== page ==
Judge Andrews first found that the patent claims were directed to the abstract idea of “instruction, evaluation, and review.” Id. at 9-12. The asserted claims, he observed, “follow several steps directed at the abstract idea of instruction, evaluation, and review. More specifically, the steps are an abstraction, addressed to fundamental human behavior related to instruction, which is apparent when the steps are summarized without their generic references to computers and networks: 1) accessing a learner’s test results, 2) analyzing those test results, 3) providing guidance on weaknesses, 4) generating a report on two or more subjects to be shared with others, 5) considering the learner’s preferences, 6) allowing access to areas of a subject on the Internet, 7) providing an identifier for a learner, 8) storing the learner’s materials, and 9) allowing a search of those materials. None of these steps taken individually, or taken collectively, is sufficiently concrete. As a whole, they represent an abstract idea of conventional everyday teaching that happens in schools across the country. While there are limitations, they do not save the claims from being directed at an abstract idea.” Id. at 11. Judge Andrews continued: “the ‘888 patent’s Background section begins, ‘[t]he present invention relates generally to learning and more particularly to using a computer to enhance learning.’ Such subject matter seems precisely the building blocks of ingenuity the Supreme Court in Alice Corp. was so concerned about inhibiting. Instructing students, evaluating those students, and providing methods to review their progress are concepts that have probably existed as long as there has been formal education.” Id. at 11 (internal citations omitted).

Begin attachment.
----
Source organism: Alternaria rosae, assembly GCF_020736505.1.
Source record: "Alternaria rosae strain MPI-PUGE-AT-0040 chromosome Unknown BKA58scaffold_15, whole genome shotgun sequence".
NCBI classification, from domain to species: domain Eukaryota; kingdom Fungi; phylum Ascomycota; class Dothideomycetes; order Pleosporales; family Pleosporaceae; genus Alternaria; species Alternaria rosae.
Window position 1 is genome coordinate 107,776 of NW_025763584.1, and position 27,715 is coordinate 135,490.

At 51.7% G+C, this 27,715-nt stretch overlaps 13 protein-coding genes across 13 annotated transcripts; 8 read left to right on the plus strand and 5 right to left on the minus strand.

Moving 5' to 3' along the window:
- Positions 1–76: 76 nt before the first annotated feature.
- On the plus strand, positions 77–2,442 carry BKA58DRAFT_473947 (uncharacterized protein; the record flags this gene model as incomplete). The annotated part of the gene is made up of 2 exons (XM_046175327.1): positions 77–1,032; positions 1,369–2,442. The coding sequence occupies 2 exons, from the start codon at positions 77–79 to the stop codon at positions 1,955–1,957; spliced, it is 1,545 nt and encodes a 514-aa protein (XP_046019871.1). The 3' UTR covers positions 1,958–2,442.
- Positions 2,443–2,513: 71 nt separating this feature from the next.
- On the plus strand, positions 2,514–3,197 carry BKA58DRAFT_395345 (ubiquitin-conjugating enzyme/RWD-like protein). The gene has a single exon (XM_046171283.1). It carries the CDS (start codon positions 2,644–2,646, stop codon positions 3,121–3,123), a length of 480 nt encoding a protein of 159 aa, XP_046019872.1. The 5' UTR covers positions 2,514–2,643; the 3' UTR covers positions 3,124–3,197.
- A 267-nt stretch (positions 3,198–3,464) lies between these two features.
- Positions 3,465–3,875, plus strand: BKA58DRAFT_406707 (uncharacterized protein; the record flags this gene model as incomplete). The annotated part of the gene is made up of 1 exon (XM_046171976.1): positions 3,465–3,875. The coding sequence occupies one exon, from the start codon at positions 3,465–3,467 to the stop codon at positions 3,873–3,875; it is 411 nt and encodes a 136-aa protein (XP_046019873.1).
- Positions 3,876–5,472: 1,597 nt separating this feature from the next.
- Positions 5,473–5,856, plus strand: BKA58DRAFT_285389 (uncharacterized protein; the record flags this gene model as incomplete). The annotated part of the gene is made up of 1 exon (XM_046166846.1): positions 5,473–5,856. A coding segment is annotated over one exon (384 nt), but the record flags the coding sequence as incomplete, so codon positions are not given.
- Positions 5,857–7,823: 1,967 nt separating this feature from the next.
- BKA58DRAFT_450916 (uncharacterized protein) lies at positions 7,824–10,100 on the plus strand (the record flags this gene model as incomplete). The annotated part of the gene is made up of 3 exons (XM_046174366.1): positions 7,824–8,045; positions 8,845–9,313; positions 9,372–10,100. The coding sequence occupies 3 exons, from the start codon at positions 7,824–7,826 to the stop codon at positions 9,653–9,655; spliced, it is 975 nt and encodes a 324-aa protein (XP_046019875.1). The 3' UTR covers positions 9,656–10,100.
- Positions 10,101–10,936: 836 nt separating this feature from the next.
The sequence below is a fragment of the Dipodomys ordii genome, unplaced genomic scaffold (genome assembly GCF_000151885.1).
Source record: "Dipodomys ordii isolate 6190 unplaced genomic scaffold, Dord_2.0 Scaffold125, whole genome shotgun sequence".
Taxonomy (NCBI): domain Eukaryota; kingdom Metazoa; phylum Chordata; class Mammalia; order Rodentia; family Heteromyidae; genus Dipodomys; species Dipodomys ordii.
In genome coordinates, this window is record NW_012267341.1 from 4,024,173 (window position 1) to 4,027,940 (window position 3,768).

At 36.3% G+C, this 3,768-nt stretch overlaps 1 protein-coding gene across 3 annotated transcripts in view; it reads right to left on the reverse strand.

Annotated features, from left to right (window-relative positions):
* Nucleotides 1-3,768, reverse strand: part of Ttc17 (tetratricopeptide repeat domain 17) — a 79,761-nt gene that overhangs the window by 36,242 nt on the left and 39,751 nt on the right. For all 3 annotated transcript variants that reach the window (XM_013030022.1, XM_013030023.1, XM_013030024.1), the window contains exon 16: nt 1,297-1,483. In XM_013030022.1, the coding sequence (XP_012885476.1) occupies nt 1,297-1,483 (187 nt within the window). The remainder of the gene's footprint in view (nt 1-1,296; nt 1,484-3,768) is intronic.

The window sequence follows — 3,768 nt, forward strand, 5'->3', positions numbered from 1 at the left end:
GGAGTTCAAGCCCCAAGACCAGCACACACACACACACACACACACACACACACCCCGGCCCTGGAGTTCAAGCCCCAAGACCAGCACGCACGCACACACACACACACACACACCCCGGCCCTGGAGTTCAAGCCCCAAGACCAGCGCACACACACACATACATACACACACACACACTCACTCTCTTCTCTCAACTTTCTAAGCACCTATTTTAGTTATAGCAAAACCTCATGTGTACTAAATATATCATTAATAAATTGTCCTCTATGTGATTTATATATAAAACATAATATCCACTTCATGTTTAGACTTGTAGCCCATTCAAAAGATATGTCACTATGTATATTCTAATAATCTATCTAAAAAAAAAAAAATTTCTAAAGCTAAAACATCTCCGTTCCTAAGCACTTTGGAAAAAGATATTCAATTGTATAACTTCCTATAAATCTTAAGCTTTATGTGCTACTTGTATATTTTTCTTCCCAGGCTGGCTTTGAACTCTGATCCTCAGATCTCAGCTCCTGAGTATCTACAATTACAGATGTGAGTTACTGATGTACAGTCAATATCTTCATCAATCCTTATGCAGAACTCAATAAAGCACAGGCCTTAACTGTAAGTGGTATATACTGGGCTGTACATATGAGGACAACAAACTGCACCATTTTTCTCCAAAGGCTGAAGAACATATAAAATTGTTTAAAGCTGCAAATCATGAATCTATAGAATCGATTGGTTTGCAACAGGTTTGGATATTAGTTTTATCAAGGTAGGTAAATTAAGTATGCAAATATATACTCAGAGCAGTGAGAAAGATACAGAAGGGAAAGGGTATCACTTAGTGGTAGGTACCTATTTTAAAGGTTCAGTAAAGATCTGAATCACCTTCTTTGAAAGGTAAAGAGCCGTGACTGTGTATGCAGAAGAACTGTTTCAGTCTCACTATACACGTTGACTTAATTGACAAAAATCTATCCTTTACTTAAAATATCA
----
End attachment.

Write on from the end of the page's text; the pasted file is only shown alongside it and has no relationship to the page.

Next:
Judge Andrews then turned to whether the “method outlined in the patent is sufficiently transformative of the abstract idea to make it patent eligible.” Id. at 11-14. Although the asserted claims did contain limitations, Judge Andrews found that “none are sufficient to ensure that the claims amount to ‘significantly more’ than patenting the abstract idea of instruction, evaluation, and review. Nor do they possess inventive concepts to transform the abstract idea.” For example, “[g]enerating learning materials, allowing diagnostic testing, and allowing a learner to search an area for material on the learner’s weaknesses are not meaningful limitations.” Id. at 12.